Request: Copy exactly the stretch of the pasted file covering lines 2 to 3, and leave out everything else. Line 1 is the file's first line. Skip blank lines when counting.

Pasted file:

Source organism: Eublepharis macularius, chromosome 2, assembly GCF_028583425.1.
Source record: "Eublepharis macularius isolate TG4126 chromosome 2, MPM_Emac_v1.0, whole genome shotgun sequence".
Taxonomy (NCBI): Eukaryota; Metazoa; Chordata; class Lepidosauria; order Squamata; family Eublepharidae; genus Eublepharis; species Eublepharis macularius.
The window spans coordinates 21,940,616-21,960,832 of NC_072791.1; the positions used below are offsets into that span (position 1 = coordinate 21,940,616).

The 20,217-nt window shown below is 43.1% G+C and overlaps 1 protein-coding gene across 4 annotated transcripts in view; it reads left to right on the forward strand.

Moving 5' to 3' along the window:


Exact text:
Source record: "Eublepharis macularius isolate TG4126 chromosome 2, MPM_Emac_v1.0, whole genome shotgun sequence".
Taxonomy (NCBI): Eukaryota; Metazoa; Chordata; class Lepidosauria; order Squamata; family Eublepharidae; genus Eublepharis; species Eublepharis macularius.